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I’m Tynicka. Ask any mother of of a grade school girl and she’ll tell you straight up: these young ladies are getting meaner at a younger age. We’re talking, gang-up-on-a-girl-that’s-wearing-fake-Uggs-at-the-age-of-5 mean. I remember talking with a group of moms at a Kindergarten function about how cut throat things were getting amongst a group of girls. I remember smirking inwardly when the mother of the meanest girl vehemently agreed that things were getting out of hand, and then it hit me. There are five of us talking. None of us thinks our daughter is the mean one. That means at least one of us is wrong. Is it me?

My daughter was 5 at the time. She loved Caillou, the color pink, sippy cups and talking ad naseum about babies. Her tiny legs were still a little bowed and she looked more like a smurf than a human being. She’s the one telling me that these girls threaten to kick her out of their club, that she can’t be their friend if she doesn’t play pretend shop with them. The teachers have never had any complaints about her behavior. No moms have ever approached me. Clearly, my daughter is the nice one. Right? To be honest, I’ll never know for sure.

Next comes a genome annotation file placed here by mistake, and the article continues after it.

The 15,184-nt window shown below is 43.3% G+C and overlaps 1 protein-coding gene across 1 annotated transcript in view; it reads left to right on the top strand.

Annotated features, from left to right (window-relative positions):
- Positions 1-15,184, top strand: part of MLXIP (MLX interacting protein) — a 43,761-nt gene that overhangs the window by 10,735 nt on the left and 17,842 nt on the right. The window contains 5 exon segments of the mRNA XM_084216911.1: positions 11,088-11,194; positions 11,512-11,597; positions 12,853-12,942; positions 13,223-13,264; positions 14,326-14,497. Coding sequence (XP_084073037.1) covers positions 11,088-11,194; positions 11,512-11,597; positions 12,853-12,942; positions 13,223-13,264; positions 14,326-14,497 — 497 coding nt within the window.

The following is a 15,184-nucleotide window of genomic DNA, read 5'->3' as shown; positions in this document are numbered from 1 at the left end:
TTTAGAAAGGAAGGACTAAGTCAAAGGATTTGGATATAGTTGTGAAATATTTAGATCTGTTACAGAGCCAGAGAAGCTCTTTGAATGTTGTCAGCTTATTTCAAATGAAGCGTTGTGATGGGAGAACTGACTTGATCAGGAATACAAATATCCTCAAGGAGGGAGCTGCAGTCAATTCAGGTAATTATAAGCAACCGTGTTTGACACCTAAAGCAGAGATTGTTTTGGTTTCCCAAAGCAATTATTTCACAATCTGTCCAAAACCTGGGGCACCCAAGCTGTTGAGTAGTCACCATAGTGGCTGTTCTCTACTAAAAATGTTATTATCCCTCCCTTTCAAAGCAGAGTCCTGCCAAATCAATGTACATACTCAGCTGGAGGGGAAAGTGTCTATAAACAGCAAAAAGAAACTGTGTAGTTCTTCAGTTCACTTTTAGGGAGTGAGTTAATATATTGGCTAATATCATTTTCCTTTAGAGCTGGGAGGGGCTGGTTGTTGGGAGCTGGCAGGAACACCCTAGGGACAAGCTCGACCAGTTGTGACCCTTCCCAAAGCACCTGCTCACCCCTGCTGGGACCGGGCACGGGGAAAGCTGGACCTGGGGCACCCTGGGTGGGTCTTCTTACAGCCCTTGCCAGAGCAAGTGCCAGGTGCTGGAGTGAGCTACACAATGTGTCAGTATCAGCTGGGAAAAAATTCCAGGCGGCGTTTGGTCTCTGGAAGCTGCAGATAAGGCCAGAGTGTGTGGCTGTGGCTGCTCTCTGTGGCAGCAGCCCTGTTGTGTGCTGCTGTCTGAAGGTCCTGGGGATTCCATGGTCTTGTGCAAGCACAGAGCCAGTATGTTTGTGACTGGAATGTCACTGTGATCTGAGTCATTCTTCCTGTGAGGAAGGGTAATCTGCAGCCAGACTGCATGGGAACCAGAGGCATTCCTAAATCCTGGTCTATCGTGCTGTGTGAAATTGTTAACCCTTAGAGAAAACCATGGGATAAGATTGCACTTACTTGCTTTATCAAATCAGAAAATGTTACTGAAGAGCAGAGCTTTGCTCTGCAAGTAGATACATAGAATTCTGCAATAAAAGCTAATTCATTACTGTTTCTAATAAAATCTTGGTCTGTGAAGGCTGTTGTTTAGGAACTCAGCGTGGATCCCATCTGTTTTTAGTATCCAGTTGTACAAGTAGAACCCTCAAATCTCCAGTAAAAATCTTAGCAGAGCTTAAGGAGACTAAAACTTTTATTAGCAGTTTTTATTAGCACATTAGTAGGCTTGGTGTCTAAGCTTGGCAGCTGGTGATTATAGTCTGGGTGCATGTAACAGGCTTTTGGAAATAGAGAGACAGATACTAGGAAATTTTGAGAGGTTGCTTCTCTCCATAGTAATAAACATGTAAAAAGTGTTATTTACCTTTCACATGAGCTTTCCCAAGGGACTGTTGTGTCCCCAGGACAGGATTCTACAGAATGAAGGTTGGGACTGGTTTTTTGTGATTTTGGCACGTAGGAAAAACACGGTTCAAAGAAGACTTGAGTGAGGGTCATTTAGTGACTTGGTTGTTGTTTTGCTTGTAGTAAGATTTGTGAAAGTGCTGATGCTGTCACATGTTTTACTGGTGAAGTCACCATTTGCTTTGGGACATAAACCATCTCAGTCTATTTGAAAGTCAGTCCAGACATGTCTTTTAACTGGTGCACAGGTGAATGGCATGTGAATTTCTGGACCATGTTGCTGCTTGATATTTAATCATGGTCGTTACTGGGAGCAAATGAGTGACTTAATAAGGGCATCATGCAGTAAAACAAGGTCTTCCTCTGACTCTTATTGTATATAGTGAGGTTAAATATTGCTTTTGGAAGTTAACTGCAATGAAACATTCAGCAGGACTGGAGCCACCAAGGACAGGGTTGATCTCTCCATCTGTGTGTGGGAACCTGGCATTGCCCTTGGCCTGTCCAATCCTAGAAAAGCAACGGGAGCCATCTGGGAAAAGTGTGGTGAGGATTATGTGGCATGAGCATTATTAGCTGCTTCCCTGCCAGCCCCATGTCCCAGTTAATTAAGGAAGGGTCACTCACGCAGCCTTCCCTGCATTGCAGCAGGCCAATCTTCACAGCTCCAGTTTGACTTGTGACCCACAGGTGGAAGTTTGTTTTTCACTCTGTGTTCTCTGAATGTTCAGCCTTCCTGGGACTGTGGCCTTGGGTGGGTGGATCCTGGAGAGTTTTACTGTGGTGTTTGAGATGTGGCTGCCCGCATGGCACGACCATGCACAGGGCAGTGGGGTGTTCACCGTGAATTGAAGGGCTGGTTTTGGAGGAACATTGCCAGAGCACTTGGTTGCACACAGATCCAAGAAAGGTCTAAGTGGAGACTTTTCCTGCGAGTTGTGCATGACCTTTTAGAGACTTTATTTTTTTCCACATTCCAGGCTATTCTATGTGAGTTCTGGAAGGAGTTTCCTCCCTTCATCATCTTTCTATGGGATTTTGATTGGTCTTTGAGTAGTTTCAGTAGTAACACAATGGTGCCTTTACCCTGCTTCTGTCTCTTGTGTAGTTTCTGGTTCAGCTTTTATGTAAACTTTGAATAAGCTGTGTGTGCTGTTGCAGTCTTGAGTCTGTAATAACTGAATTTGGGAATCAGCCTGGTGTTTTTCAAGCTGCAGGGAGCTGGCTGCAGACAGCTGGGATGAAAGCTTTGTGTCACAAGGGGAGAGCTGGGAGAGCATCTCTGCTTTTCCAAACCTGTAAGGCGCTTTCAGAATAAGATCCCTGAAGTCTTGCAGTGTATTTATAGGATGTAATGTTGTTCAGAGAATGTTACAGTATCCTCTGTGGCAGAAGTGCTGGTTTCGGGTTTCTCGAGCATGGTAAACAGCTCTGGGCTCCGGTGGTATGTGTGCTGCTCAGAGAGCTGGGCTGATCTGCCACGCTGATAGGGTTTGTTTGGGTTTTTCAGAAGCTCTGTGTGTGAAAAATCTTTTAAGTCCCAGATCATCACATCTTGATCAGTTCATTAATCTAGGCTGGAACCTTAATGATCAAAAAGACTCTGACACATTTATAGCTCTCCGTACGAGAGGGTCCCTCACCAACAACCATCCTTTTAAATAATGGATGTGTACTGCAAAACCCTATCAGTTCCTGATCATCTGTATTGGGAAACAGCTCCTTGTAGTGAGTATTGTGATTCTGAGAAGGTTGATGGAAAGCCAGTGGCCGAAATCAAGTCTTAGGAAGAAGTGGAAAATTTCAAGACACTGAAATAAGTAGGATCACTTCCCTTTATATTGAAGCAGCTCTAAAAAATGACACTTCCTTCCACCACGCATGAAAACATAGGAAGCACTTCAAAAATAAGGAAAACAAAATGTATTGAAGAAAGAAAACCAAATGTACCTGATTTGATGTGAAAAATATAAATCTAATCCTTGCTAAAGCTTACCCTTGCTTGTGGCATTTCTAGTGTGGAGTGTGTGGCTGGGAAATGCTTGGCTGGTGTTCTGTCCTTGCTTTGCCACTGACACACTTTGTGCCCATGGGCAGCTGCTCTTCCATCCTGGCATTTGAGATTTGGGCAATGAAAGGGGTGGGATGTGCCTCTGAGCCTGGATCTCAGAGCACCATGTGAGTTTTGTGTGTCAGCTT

But what I do know is when I really thought about it, my reaction to her complaints about the other girls in school had been wholly inappropriate. Oh, who am I kidding, I was more than inappropriate. I was mean.

My daughter is really smart, naturally beautiful and unnaturally confident for her age. So when she would come home and rattle off all of the girlie infractions for the day, I would categorically point out that the aggressors were not as bright, or wise or cute as she was. So duh — that would explain their behavior! I’m smacking my forehead just thinking about the things I probably said to try and make her feel better:

“Her mom said WHAT about wearing Crocs in the winter? You have seen her mother right?”

“Oh please, the next time she says she’s not your friend, then grant her the wish. Just pretend that you no longer see her. That she doesn’t even exist. Do it for the whole day until she apologizes!”

“She still can’t read The Cat in the Hat so she snatches it from you every time you read it? Well, next time tell her to S-C-A-T and wait for her to catch on”

In trying to protect my baby from these attacks, I almost created a monster. The correct response from me should have been “Tell her not to speak to you that way. And if that doesn’t work, tell the teacher. And if that doesn’t work, tell me. I’ll handle it with the parents.” So now, I am careful to give age appropriate advice and have learned to play devil’s advocate, and ask pointed questions to gather all the facts before weighing in.

Me: “What exactly happened before she snatched the book and called you a dodo head?”

Light of my life: “I told her that reading wasn’t her strength and if we wanted to have time to read before snack, that I should read the book to her”

Me: “Ok, then you kinda had that one coming honey.”

Is your daughter dealing with mean girls? Tell us.

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